The final Counterintuitive episode of the three-part miniseries about human nature is online! After tackling preferences & personality, we now weigh in on the debate about nature vs. nurture to find out how we become who we are. If you like this episode, be sure to check out other episodes on Spotify, Apple Podcasts, Stitcher, TuneIn, YouTube, or SoundCloud (or basically every place where you can get podcasts). Below, you’ll find the transcript of this episode with some references / further reading hyperlinks. The music for this episode comes from FreeSound. At this point it is basically “music by Setuniman“, because that’s really great music! Specifically these pieces:
In the fourth century before Christ, Aristotle, pupil of Plato and often referred to as the father of Western philosophy, was the defining figure in the Greece of antiquity. Unbeknownst to many, Aristotle also dabbled in Greek tragedy, the main form of theatre back in the day. In his book Poetics, he noted that the typical Greek tragedy consists of five parts, two parts introducing the audience to the story and three acts for telling the actual story. A beginning, a middle, and an end. Sounds trivial but even today most screenplays, and stories in general, follow this course. Because it works.
By now the three-act structure has been solidified and extended, with the presence of a situation-changing incident in Act I – think a first encounter between future spouses or an unexpected inheritance – and the introduction of tension and excitement in Act II, trouble in paradise for instance. Act III then contains the climax, the ultimate settling of the question of the play: Will they or won’t they? Will the main character find happiness in the end? If you don’t want to call them Act I, II, III, they also have other names: Setup, Confrontation, and Resolution. This is Act III, this is Resolution, this is the climax.
You’re listening to episode seven of Counterintuitive, the podcast about things which are not what they seem to be. My name is Daniel Bojar and we are right now in the final episode of this miniseries about human nature. In the span of these three episodes, I wanted to investigate human nature, find out how the current research consensus aligns with intuitive beliefs about human nature, and, finally, make a case for a new conceptual view of our nature. Because, and we will get to that in the next episode, concepts and mechanism are always more abstract, always more counterintuitive than we intuitively believe. Because it would be the most extreme expression of anthropocentric hubris to think that intuitive or simple explanations could even remotely capture reality.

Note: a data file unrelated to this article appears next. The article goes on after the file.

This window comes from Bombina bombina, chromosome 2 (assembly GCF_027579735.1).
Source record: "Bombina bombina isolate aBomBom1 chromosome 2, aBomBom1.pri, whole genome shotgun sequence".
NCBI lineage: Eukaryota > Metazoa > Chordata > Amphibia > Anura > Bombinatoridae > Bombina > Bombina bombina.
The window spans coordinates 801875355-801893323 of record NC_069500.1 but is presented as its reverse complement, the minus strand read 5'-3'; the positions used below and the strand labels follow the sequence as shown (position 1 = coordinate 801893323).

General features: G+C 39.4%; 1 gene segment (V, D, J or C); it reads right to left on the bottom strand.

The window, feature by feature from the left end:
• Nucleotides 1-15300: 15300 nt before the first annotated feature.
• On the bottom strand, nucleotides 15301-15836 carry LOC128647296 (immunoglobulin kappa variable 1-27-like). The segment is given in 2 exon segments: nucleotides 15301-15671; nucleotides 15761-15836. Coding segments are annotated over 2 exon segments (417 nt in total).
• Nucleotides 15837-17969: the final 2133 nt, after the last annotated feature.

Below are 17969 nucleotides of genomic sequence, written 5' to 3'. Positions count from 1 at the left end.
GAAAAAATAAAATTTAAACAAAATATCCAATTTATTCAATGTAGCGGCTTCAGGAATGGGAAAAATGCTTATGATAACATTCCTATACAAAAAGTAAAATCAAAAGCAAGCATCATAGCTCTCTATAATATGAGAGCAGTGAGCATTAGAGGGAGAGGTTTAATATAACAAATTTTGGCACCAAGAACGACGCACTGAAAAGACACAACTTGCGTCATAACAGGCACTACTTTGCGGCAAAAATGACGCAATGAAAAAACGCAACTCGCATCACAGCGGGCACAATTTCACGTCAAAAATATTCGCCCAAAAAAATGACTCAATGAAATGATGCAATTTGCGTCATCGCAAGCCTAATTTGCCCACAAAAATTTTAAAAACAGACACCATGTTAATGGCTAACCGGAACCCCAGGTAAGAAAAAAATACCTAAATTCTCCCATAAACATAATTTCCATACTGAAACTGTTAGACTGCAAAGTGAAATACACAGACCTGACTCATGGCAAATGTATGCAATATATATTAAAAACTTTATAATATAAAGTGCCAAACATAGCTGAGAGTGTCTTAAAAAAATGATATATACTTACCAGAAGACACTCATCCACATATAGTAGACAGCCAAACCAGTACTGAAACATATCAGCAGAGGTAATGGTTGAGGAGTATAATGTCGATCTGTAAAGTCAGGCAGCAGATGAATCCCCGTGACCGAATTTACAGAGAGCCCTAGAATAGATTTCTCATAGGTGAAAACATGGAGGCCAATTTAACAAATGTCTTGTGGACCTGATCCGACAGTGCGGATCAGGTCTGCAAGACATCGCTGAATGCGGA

In the first episode of this miniseries we probed our preferences, with the conclusion that preferences can only considered to be stable if you accept the extreme context dependence of preferences. Then, in the second episode, personality was the main topic, specifically its stability across contexts. And of course a similar picture to preferences emerged: incredibly high variance, incredibly high context importance. These revelations have thrown up a couple of important questions: Are we one or are we many? Who are we truly? We’ve answered these questions at least partially in the last two episodes. Today, we add to these answers and we also add a new question into the mix: How do we become who we are? Yes, you’ve got it: we’re talking about nature vs. nurture here. Welcome to Act III, welcome to the climax.
It all started with a 2015 article in the journal Nature Genetics. In fact, a meta-analysis by lead author Tinca Polderman, corresponding authors Peter Visscher and Danielle Posthuma, and collaborators, based in the Netherlands and Australia. Polderman and her colleagues took on the gargantuan task of sifting through thousands of scientific publications, in order to find the type of studies they were interested in analyzing. Twin studies which investigated complex human traits. Traits like personality aspects, cognitive functioning, weight maintenance, etc. etc. They ended up with more than 2500 publications, basically all twin studies published in that topic between 1958 and 2012, more than 50 years of twin study research! Just to give you a sense of scale: that corresponded to close to 18 000 investigated human traits and 14.5 million twin pairs from 39 different countries. The results of this meta-analysis might offend you or just lead to flat-out denial. But before doubting the results of this meta-analysis, which we’ll go into in a minute, please ask yourself if your psychological pet theory has 14.5 million study participants in its corner and how much data you think is enough to settle a question.